TVA accepting public comment on proposed 2018 rate change

The Tennessee Valley Authority (TVA) proposes to revise the structure of its wholesale electric power rates through pricing that better aligns wholesale rates with the underlying costs to serve wholesale customers. As outlined in the August 2017 rate change letter to local power companies (LPCs), TVA proposes to reduce the standard service energy rates by 1¢ per kWh and establish a grid access charge to recover an equivalent amount of revenue.

On March 9, 2018, TVA released a draft Environmental Assessment (EA) that reviews the proposed rate change and the potential environmental and economic impacts of the change. The draft EA is available for public review and comment until April 9, 2018.

In the EA, TVA considers a broad range of three potential rate change alternatives. In addition to reviewing its proposal (1¢ per kWh), TVA reviewed an alternative that would apply a smaller energy charge reduction and grid access charge (0.25¢/kWh) and an alternative that would apply a larger reduction and grid access charge (2.5¢/kWh). Each of the rate change alternatives under review in the EA would be revenue neutral for TVA (i.e. they would not change the amount of TVA revenue).

Read the full story here.

New report reveals more companies are taking notice of renewable energy cost savings

Once inaccessible to many organizations, today’s renewable energy technologies make financial sense and companies are paying close attention.

TAEBC member Schneider Electric partnered with GreenBiz Research to release the State of Corporate Energy & Sustainability Programs 2018 report.

The findings are based on responses to an online survey completed by 236 energy and sustainability professionals representing diverse industries and companies, with $100 million to $10 billion or more in annual revenue.

Below is some compelling data from the report:

Renewable energy is key to a decarbonized future. Global energy-related Co2 emissions could be reduced 70 percent by 2050, and renewables would account for about half of the emissions reductions, according to research. (Another 45 percent would come from increased energy efficiency and electrification.)

Getting close to those projections requires widespread support from the business community, and the report shows that support exists. Companies are helping cut emissions en masse by shifting to more clean, sustainable resources.

A majority of respondents reported having renewable energy projects underway or planned. And the rate topped 60 percent in four sectors: education,  health care, financial services and technology. Even the sector with the least amount of traction (industrial) still reported a respectable 39 percent adoption rate.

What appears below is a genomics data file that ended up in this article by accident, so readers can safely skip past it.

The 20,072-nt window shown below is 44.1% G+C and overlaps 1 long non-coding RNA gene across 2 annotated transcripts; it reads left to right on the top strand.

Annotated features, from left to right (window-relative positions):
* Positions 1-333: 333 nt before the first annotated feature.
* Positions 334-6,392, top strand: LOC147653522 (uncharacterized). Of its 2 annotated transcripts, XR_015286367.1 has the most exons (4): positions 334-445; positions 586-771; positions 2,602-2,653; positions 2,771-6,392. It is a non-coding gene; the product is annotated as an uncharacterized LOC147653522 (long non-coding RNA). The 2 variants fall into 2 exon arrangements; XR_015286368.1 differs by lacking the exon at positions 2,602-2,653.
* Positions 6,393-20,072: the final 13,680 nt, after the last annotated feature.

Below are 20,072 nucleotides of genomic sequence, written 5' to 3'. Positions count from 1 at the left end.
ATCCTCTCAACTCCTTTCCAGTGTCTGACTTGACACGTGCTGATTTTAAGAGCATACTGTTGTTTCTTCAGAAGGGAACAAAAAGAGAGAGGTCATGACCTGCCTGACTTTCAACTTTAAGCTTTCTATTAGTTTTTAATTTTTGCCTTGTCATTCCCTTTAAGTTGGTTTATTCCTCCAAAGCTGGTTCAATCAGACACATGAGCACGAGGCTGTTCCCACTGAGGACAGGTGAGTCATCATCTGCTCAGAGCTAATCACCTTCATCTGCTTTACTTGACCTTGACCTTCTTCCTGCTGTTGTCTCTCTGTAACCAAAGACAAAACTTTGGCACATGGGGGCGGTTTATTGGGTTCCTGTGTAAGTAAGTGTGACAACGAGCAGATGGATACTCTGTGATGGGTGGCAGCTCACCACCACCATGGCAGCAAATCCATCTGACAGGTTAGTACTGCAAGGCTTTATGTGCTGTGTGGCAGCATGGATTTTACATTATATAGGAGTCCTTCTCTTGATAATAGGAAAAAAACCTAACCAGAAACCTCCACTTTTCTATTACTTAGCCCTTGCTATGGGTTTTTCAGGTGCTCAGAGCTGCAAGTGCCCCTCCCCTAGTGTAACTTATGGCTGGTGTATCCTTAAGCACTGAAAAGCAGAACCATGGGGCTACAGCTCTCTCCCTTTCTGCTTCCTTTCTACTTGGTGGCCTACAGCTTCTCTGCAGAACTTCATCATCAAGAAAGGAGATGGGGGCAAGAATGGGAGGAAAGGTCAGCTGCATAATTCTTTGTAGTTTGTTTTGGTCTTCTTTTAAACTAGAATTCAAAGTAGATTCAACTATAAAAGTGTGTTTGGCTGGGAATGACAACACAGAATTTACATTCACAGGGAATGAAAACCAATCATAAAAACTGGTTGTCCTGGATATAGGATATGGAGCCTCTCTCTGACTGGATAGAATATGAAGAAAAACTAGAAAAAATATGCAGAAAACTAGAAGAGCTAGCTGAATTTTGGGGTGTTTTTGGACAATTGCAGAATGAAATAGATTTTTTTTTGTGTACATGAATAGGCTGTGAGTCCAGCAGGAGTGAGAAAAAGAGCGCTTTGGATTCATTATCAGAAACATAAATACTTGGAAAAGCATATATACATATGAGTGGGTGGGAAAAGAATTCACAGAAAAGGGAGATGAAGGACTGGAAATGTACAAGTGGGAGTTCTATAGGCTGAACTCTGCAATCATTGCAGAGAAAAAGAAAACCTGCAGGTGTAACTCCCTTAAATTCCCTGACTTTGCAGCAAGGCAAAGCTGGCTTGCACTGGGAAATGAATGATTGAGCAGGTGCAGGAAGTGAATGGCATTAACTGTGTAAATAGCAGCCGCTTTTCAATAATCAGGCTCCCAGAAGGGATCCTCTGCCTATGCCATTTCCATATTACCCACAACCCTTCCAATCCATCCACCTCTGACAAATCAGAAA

The movement toward renewables is likely due to C-level interest and support. Whether their role involves recommending, reviewing or approving projects, 82 percent reported being involved at some level in sustainability and renewable energy initiatives.

The impact on businesses is substantial because renewable energy projects help meet sustainability goals, build a stronger brand and benefit the bottom line. A recent study found that 72 percent of companies are pursuing renewable energy procurement, and 80 percent plan to build out their renewables portfolio via multiple types of transactions, such as offsite power purchase agreements and onsite generation.

It’s also important to mention financial return on investment has always been the obvious benchmark for energy and sustainability initiatives, but other criteria are now being widely considered. When asked about primary drivers for energy and sustainability efforts, cost savings was most often selected, 69 percent of the time, as one of the top three objectives. But other factors garnered high rates as well. Meeting internal and external goals ranked second (60 percent), and nearly half cited improving company brand, as well as mitigating environmental risks.

Knoxville’s LED streetlight upgrades are underway

Pilot locations for the City of Knoxville’s new LED streetlights are up and running.

The pilot locations have been serving as testbeds to be evaluated by the City, public stakeholders, and for residents to also get the chance to experience the new LEDs in action.

Since late last year, Knoxville has been gradually flipping the switch to energy-efficient lighting in several neighborhoods through these design and testing phases.

An interactive map on the City of Knoxville Office of Sustainability’s website shows select testbed areas where some of those high pressure sodium (HPS) bulbs have been converted to LEDs so far, from Western Avenue to parts of Chilhowee Drive.

According to the map, 16 locations in Knoxville have been tested out.

You may remember Knoxville chose Siemens to retrofit its nearly 30,000 streetlights in September 2017. The retrofit will cut the City’s streetlight operation budget in half by $2 million annually in energy and maintenance costs. With these savings, the investment is expected to pay for itself in less than ten years.

Other benefits include:

  • 50% more energy efficient than existing Knoxville streetlights
  • Greenhouse gas emissions savings, helping the City achieve its goal of reducing municipal greenhouse gas emissions 20% by 2020;
  • Greater reliability, and fewer outages, sustained by a 10 year luminaire warranty;
  • Improved light quality, including a reduction in light pollution and improved safety;
  • No disposal hazards.

Once the design and testing phase is complete, Siemens expects to begin installation of the new lights across the city later this year. All work is expected to wrap up by Summer 2019.

For more detailed information about this project, click here.

Officials cut ribbon on Schneider Electric’s Nashville Hub